Anita JacobyEarly in her career, award-winning journalist and producer Anita Jacoby cut her teeth working for NBN News in Newcastle. And now Lydia Bilton, one of the two 2017 recipients of the Walkley-Jacoby Scholarship with Nine – established to help emerging broadcast journalists break into the competitive TV news industry – is following in Anita’s footsteps as a journalist at Newcastle’s NBN News.

With applications now open for the 2020 Jacoby-Walkley Scholarship with Nine, we asked Anita to reflect on her experiences working as a young journalist in Newcastle.

 

How long were you at NBN Newcastle?

I worked in the newsroom at NBN 3 for a year.

What was your title?

I was employed as an on-the-road news reporter, covering all types of general reporting. The legendary Newcastle newsreader/news director Murray Finlay employed me.

Where had you been working? 

I came from being a Researcher/Writer on ‘Simon Townsend’s Wonder World!’ on Channel 10. I’d always wanted to work in news and current affairs.

But getting a job as a journalist in a Sydney newsroom was near on impossible if you didn’t know the right people, so my father encouraged me to try my luck in Newcastle. I approached Murray Finlay and within a few weeks, I was offered a job as a ‘C’ Grade journalist in the newsroom. It was a matter of being in the right place at the right time.

Do you remember a story you covered there? 

I remember a very confronting story I covered in those early days, when I would have been just 21. Being a regional newsroom, you could sometimes find yourself the only journalist rostered on at certain times on weekends or the late shift on weekdays, when you would finish at midnight. In those days news stories were shot on 16mm reversal film.

On one occasion I was the only journalist rostered on when there was a horrific car accident involving the deaths of multiple people. Along with the cameraman and sound recordist, we were confronted by one of the most horrendous scenes. I can still vividly recall the carnage and mangled bodies being cut out of one of the vehicles.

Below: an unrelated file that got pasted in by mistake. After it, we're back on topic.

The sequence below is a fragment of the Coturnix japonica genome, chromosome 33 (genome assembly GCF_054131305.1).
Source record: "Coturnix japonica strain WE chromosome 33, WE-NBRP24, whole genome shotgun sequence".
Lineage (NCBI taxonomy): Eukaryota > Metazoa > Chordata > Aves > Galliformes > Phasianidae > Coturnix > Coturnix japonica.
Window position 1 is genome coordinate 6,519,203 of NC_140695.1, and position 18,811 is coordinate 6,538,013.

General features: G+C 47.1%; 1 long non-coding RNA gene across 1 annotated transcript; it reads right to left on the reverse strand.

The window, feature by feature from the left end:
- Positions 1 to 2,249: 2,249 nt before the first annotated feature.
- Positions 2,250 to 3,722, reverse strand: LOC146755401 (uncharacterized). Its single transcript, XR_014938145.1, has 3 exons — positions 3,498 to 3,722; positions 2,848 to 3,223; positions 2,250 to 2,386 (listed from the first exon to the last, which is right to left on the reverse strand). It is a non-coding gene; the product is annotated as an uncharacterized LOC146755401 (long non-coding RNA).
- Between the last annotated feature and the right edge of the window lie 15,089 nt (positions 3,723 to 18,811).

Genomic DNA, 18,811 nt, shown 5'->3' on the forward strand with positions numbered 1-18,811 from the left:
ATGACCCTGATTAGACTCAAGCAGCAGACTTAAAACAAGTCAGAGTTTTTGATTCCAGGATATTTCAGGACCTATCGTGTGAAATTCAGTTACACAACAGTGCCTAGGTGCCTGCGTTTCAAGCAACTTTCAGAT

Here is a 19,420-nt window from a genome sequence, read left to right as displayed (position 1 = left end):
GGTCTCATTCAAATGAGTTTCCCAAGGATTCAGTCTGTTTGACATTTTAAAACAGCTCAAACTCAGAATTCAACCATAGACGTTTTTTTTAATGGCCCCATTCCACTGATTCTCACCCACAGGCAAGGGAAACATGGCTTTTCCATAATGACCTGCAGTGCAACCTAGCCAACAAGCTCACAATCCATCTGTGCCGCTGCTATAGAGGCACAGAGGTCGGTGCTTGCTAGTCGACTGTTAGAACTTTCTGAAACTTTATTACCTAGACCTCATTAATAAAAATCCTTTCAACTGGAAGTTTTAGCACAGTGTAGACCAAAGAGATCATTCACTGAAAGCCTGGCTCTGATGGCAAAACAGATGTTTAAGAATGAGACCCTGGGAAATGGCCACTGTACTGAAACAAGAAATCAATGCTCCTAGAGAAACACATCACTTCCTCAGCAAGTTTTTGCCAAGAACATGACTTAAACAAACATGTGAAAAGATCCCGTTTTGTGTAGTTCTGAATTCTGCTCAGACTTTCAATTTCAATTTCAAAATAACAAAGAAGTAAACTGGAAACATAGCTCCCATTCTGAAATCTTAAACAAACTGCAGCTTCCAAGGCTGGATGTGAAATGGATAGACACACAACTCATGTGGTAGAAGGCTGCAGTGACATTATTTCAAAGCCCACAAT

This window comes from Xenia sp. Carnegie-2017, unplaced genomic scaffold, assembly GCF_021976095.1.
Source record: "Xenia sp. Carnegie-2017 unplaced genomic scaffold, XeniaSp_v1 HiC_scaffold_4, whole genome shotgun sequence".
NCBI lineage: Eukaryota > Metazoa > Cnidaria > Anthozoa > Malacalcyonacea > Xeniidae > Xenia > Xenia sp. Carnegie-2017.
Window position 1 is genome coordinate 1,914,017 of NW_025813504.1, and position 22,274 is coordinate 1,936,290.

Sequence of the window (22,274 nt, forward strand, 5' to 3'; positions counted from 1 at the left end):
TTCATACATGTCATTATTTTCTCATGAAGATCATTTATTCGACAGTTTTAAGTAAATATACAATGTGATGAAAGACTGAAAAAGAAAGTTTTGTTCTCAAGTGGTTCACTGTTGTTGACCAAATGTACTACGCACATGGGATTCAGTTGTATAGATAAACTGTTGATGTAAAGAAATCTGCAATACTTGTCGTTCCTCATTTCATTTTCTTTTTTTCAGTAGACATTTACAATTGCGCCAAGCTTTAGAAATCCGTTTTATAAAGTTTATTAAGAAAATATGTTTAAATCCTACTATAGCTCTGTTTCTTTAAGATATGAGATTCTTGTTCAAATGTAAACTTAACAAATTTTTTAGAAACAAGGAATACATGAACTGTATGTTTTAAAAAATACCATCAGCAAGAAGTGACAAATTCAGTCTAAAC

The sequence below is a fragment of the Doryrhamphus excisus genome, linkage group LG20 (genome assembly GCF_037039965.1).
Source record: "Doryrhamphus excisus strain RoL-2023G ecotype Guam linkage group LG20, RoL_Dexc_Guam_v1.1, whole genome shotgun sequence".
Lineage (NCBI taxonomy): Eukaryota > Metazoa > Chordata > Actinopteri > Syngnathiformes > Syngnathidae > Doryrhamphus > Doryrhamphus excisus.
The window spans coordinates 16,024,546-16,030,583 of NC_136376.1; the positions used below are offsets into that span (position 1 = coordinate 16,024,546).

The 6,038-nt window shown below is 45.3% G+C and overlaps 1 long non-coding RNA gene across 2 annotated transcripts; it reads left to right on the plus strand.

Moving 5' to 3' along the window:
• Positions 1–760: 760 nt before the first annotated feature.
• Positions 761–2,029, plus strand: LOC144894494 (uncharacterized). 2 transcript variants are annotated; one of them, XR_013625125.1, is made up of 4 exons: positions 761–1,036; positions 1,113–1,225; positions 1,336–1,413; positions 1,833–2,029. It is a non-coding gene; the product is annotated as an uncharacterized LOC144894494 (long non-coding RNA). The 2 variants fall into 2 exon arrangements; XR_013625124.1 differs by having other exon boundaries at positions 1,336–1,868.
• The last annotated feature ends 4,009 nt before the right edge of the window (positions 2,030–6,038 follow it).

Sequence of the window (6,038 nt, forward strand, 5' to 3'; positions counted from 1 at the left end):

Stories like this were very traumatic to process and, in those days, there was little if any counselling for journalists. You were just expected to deal with it and move on.

What were the positives in the job?

It was a great experience because you were thrown in the deep end. Regional newsrooms are a terrific training ground and in my day you could be reporting on anything from union strikes at Newcastle’s BHP steelworks (now long closed) to house fires.

On weekends you’d find yourself handling most tasks within the newsroom. You could be acting Chief of Staff, selecting new stories to be covered, putting the rundown together and writing scripts/links for the nightly newsreaders. You simply wouldn’t have got that amount of experience at such a young age in one of the Sydney newsrooms. And to top it off, when it was quiet on weekends, we’d jump in the NBN chopper and head off to parts of the Hunter Valley to do colour stories, often ending out at the old Stroud Pub.

They were fabulous days for a budding young journo!

Aspiring final-year or recent graduate journalists aged 28 and under are encouraged to apply for the Jacoby-Walkley Scholarship with Nine. Recipients get to spend 14 weeks learning from top journalists at Nine News in Sydney, including at 60 Minutes, 9 News Sydney, A Current Affair, Today Show and 9news.com.au. Find out more here.